People in northern B.C., including rural and remote communities, will have same-day access to the health-care support they need with the newly-launched Northern Health Virtual Primary and Community Care Clinic.
People living in the Northern Health region can access the clinic by calling 1 844 645-7811.
“Every person in British Columbia deserves to have the health care they need, as soon as they need it, wherever they live,” said Adrian Dix, Minister of Health, in a news release. “People living in rural and remote communities in B.C. have faced challenges in accessing health care for too long. The launch of the virtual clinic will mean that people will be able to see a primary care provider and have access to efficient, same-day health-care services, in their own home, virtually.”
People living in the most remote and underserved communities, those without a family physician or nurse practitioner and those in need of everyday health care after business hours will be able to speak to a health-care provider between 10 a.m. and 10 p.m., seven days a week and on holidays.
The virtual clinic has 28 full-time equivalent health-care providers made up of tele-care and front-line nurses, clinic co-ordinators, administrative staff, a tele-care team lead and a program specialist, with plans to expand in the future. The virtual clinic will serve patients experiencing a variety of symptoms, such as skin rashes and infections, asthma and mild breathing difficulties, sprains, earaches and flu-like symptoms. The clinic will also offer care for those experiencing mental health challenges or wanting substance use treatment, such as opioid agonist therapy.
“This virtual clinic will make a meaningful difference in addressing our large geography and service availability in small remote communities,” said Cathy Ulrich, Northern Health CEO. “Since we launched the virtual clinic at the beginning of the pandemic, we’ve heard from many people about the difference an accessible virtual service is making in their lives.”
The virtual clinic builds on the success of the COVID-19 Online Clinic and Information Line, which launched in March 2020 as a temporary service to provide COVID-19 related care during the pandemic. With funding of $3.8 million from government in 2020-21, the virtual clinic is a permanent program with expanded services to include the delivery of primary and community care.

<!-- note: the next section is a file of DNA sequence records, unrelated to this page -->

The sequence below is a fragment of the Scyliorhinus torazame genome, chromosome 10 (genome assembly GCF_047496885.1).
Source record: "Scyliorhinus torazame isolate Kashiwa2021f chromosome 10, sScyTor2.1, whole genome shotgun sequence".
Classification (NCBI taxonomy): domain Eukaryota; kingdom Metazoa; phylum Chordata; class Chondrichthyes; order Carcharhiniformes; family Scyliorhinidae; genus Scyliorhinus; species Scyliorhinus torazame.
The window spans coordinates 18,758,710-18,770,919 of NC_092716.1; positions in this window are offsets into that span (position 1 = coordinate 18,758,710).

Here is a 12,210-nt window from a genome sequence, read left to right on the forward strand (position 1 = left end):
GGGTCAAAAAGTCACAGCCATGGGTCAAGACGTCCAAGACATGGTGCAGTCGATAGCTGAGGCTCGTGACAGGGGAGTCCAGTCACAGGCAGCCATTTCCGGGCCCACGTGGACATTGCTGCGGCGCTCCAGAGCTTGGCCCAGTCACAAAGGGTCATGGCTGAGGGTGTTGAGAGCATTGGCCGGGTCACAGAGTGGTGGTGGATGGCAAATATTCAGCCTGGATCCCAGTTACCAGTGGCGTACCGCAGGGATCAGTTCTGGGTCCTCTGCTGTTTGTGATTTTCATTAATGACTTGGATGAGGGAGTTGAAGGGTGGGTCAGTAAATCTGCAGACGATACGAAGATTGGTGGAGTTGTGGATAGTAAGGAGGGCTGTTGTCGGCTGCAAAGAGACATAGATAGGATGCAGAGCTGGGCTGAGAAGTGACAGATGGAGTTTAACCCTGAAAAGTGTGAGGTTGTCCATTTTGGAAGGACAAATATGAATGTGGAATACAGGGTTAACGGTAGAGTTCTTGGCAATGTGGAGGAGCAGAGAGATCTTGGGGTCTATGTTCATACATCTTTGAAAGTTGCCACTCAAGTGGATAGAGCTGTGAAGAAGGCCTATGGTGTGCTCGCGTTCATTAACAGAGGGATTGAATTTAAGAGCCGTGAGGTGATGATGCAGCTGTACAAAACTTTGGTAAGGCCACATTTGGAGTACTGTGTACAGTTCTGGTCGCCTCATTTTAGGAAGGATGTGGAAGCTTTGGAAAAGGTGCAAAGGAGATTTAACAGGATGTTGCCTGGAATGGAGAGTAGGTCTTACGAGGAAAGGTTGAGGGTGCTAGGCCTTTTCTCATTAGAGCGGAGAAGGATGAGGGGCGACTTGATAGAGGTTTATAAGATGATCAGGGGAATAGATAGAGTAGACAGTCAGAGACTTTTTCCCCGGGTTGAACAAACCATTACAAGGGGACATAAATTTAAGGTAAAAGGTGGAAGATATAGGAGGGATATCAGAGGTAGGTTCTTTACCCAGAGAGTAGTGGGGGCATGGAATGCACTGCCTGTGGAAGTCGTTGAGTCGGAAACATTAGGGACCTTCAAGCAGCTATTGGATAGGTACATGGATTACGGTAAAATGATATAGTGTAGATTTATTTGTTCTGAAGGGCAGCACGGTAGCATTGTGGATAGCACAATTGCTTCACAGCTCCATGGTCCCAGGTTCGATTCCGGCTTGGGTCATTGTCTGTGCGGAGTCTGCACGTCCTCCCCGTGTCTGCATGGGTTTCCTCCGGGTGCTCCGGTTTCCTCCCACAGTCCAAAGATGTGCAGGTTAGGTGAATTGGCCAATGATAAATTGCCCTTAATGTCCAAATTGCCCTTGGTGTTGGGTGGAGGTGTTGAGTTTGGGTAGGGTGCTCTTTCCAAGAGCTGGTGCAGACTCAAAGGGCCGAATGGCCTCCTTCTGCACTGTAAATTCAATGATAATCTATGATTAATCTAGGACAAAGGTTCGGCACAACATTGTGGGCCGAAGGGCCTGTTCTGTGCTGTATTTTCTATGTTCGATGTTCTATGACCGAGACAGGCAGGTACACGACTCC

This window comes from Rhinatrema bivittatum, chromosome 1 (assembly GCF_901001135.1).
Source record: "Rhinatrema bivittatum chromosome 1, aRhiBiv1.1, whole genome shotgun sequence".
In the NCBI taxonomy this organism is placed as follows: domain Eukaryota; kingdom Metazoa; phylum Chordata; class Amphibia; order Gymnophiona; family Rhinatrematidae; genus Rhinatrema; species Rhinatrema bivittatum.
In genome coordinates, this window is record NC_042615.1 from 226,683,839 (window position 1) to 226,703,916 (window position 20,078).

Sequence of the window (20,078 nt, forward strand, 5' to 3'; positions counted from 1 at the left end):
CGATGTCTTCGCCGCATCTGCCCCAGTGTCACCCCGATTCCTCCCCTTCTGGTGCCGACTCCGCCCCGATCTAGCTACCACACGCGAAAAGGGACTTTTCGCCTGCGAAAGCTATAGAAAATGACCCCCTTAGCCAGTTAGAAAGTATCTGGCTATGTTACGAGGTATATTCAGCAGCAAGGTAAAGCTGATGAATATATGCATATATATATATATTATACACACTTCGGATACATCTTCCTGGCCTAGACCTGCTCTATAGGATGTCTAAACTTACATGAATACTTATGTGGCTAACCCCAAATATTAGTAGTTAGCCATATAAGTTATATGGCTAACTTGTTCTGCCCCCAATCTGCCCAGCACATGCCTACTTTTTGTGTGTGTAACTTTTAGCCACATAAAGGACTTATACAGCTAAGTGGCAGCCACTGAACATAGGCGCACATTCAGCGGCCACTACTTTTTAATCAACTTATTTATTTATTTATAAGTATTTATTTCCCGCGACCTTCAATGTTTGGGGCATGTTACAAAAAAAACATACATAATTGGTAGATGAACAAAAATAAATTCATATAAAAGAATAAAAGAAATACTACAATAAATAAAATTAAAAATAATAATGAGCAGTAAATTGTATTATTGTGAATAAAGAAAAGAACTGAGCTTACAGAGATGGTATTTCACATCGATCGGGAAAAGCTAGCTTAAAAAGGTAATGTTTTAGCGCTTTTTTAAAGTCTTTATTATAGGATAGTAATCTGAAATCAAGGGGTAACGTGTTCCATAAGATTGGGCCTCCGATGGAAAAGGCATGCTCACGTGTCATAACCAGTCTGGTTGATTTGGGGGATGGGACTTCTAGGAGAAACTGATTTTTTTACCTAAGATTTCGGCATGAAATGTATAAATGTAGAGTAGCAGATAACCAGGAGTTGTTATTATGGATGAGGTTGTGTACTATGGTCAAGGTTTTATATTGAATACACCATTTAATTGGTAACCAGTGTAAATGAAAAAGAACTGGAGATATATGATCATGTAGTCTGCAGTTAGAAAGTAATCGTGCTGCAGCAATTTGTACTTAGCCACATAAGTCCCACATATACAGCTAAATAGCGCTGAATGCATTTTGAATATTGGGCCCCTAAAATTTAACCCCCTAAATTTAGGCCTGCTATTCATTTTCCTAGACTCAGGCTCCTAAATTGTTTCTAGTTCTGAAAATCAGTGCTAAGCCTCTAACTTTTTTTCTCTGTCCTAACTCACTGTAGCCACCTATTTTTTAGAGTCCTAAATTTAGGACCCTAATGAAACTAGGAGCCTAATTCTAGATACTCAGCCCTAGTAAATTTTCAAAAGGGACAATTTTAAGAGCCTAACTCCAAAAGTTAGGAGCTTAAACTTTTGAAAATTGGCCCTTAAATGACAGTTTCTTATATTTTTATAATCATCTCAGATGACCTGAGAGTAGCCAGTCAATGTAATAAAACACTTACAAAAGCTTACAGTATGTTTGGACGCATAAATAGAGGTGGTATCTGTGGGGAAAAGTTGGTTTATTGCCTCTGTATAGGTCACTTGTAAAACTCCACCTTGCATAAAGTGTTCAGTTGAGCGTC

“Many people living in the North lack a family physician or nurse practitioner, and many communities don’t have walk-in clinics, so health-care needs often go unmet,” said Jennifer Rice, MLA for North Coast. “Thanks to this new virtual clinic, northerners will now have access to expanded primary care.”
Working in collaboration with existing community-based primary care services, the virtual clinic is a regional primary and community care service, connecting people to care when they need it most. The clinic will also function side by side with the First Nations Health Authority Doctor of the Day program.
“Today’s announcement is welcome news for people in the North,” said Nathan Cullen, MLA for Stikine. “Our government understands that it is critical that all rural, remote and Indigenous communities have access to the health-care services they need.”
The virtual clinic is part of an ongoing enhancement of digital patient care options involving technology, including the recent launch of HealthELife and Northern Health Check In online tools. All these options use encryption to promote safe delivery of care and storage of data that ensures patient privacy.
To learn more about the virtual clinic, visit:
To learn more about the Province’s primary health-care strategy, visit: